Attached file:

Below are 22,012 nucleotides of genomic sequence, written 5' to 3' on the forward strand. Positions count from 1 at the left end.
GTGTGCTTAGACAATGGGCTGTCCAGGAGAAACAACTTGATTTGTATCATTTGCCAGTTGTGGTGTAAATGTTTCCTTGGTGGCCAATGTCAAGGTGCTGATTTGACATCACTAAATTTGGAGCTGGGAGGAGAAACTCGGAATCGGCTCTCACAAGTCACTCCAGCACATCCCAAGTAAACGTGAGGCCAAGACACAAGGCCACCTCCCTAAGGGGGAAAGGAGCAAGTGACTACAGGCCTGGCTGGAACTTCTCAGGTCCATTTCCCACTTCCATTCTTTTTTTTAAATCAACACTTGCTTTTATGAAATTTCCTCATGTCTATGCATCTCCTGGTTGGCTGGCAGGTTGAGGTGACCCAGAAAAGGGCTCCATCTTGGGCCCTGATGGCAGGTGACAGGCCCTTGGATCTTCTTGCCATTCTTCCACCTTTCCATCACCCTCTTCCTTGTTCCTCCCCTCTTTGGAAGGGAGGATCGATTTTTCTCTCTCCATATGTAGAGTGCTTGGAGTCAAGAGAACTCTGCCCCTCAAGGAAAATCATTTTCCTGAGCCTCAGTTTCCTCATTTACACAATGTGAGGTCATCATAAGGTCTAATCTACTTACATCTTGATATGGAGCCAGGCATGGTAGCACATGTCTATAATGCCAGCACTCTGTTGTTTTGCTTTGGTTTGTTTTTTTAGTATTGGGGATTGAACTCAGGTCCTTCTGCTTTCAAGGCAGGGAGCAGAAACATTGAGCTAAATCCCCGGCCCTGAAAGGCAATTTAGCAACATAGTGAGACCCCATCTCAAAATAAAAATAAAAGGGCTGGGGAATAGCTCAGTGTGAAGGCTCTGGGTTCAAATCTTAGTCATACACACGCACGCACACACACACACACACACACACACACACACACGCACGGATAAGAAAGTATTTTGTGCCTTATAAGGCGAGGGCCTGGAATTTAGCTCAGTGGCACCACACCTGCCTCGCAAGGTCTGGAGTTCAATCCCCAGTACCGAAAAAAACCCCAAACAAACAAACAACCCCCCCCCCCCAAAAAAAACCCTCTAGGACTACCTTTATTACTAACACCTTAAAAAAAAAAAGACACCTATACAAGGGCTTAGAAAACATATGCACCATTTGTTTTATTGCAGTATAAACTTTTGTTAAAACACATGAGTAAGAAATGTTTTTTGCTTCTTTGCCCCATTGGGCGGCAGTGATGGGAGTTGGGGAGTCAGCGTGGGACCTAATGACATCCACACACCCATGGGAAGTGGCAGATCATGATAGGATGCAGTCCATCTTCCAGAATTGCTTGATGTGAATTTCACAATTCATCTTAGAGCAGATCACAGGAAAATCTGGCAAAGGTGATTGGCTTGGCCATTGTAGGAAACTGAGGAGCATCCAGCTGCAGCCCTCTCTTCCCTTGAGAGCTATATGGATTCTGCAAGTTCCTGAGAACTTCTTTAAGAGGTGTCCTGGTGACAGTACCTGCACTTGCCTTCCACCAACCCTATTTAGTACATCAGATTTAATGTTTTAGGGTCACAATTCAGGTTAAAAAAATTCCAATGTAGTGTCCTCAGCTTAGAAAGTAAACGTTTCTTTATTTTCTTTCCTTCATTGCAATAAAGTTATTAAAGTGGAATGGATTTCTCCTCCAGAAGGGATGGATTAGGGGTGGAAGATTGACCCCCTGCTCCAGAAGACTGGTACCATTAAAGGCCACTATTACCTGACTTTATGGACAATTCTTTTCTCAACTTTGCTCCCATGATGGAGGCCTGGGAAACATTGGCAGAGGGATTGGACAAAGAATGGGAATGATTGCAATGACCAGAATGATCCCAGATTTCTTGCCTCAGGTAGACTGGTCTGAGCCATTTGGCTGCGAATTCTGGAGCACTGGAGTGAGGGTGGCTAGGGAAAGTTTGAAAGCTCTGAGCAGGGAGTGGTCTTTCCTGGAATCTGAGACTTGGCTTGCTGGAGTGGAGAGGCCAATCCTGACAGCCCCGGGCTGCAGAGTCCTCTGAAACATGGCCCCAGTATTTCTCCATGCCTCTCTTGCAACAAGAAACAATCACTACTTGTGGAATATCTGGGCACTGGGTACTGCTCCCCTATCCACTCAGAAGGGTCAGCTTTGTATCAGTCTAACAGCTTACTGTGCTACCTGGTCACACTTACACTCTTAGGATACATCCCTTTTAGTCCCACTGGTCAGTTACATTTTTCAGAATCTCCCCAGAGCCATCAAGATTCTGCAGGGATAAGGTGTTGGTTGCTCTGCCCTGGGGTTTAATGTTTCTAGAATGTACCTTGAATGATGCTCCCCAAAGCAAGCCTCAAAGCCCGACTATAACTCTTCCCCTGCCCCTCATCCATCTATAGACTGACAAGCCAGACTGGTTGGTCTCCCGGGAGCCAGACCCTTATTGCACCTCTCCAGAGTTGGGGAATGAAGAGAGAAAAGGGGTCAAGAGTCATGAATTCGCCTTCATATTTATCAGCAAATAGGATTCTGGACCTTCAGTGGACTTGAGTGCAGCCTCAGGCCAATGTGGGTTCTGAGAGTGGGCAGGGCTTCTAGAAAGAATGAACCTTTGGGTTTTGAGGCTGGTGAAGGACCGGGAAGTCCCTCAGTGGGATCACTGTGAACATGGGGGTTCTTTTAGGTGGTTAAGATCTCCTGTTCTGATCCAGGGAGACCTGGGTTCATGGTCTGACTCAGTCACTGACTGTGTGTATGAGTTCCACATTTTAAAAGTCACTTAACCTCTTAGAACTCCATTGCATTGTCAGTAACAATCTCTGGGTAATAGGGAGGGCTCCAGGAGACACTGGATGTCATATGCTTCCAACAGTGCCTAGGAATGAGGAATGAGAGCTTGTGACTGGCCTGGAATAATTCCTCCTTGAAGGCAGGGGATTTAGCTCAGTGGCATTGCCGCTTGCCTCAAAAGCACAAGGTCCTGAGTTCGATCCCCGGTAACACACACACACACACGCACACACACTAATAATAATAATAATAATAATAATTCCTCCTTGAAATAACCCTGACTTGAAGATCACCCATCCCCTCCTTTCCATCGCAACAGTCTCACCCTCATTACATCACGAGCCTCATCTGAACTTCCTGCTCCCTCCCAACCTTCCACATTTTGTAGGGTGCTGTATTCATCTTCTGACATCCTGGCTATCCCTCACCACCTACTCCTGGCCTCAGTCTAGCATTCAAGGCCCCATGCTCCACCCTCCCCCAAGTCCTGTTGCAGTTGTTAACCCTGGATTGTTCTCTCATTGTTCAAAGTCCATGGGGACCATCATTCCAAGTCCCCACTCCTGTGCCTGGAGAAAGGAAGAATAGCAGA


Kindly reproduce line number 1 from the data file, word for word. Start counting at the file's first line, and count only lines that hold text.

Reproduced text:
Below are 22,012 nucleotides of genomic sequence, written 5' to 3' on the forward strand. Positions count from 1 at the left end.